In conflict-wracked South Sudan, economic decline, disease, and climate change have contributed to more than three million people fleeing their homes. Kids aren’t able to attend school and many are being recruited by armed groups or have become victims of the fighting. Inflation rates as high as 800 percent a year mean that families are struggling to afford even the basics, such as food. We are providing emergency food distributions, clean water, and longer-term support while also calling for an end to violence. Learn more >
Six years of fighting have devastated Syria, a thriving, middle-income country prior to the start of conflict in 2011. Close to half a million people have been killed, 11 million people have abandoned their homes, and millions more are in desperate need of help. We are providing lifesaving aid to those displaced in the Middle East, and we’re helping families meet some of their basic needs as they travel beyond the region to seek safety. Learn more >
As of March 2017, harsh war in Yemen has pushed more than seven million people to the brink of famine and an additional 10 million people are severely hungry. Millions are displaced and public services are becoming drained. Growing civil insecurity is straining humanitarian assistance efforts and disrupting food imports. We are providing families with desperately needed food, clean drinking water, and sanitation services. Learn more >
With the support of local partner organizations, we also work in both organized official camps with tens of thousands of refugees—like Zaatari in Jordan or Nyarugusu in Tanzania—and informal communities and small tent settlements, like those in Lebanon’s Bekka Valley.
Key among our concerns for displaced people is clean water—essential for ensuring good health, especially in crowded temporary conditions. We drill wells, install storage tanks, set up tap stands, and distribute jerry cans so families can collect and store adequate supplies of clean water. We also provide sanitation services--such as the construction of latrines—and rigorously promote good hygiene to help prevent the spread of deadly waterborne diseases.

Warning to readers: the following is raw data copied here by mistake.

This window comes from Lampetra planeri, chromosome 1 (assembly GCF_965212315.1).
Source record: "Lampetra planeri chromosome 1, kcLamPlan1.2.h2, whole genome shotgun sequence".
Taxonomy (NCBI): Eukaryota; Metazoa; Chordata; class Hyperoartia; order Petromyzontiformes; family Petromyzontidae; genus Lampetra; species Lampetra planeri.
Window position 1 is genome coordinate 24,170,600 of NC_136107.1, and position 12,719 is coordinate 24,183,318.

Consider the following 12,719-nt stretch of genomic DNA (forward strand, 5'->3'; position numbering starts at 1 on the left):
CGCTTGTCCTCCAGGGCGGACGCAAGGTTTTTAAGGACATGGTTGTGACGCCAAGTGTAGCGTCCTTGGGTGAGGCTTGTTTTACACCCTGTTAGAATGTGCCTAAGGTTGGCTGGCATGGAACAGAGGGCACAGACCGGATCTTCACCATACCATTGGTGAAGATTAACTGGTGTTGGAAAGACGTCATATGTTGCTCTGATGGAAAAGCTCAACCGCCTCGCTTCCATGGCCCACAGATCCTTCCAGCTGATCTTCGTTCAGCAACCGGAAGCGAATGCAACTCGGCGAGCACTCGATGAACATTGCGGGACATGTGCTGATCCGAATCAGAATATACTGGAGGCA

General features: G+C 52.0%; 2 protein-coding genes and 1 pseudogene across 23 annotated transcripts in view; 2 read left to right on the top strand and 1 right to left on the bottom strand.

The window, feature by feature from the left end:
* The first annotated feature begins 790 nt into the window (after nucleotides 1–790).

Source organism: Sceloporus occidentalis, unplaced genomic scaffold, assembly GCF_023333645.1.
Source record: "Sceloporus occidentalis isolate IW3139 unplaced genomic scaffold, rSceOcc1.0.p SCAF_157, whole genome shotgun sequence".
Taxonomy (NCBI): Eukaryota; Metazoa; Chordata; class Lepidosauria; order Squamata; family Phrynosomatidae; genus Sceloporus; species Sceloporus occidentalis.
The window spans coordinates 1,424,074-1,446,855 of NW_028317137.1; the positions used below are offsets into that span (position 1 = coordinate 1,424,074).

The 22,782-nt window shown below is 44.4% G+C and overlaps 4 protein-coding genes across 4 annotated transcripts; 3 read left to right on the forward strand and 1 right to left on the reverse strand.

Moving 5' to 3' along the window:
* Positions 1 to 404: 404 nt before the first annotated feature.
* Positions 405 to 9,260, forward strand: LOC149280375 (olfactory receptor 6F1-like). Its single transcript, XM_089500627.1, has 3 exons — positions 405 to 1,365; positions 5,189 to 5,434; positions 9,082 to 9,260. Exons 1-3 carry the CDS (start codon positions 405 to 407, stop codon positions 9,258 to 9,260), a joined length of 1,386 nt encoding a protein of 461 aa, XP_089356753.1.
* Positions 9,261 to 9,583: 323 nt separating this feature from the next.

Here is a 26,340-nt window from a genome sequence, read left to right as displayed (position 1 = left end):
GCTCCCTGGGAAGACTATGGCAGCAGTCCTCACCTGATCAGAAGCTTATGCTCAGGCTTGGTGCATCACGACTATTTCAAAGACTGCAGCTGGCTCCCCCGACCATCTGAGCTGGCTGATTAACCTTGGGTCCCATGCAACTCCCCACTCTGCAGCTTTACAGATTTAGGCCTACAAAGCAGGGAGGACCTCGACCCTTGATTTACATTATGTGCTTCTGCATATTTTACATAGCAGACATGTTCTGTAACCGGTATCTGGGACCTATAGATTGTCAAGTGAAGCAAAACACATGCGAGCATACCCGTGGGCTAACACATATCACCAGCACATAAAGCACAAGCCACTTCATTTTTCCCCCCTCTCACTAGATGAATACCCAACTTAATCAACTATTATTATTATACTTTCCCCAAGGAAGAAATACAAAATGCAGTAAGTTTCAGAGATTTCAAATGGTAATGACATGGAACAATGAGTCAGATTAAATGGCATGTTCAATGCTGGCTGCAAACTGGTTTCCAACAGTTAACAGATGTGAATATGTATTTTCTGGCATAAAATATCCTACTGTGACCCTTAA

Our support can also include cash and relief supplies, such as blankets and stoves in winter and vouchers for hygiene supplies in summer. Sometimes, we help displaced families meet part of their rent, ensuring they have a roof over their heads. In other cases, we help them get the information they need about their rights and connect them to special services such as legal aid.
While we help people with their immediate needs, we also engage with allies and all levels of government to focus on peace and find sustainable solutions to the conflict and violence that ruin so many lives.
Enlisting the support of activists—many of them just like you—we push for wealthy countries to be more responsive to this global crisis, and do their fair share by responding to the needs of refugees and welcoming them for resettlement. And we advocate for public policies that will protect the rights of displaced families as they strive to rebuild their lives and guarantee their children a better future—in their own countries or the ones in which they resettle. At the heart of all our advocacy work is everything those families have taught us about human endurance, resilience, and dignity. These are the lessons, grounded in undeniable truths, that we share widely and often.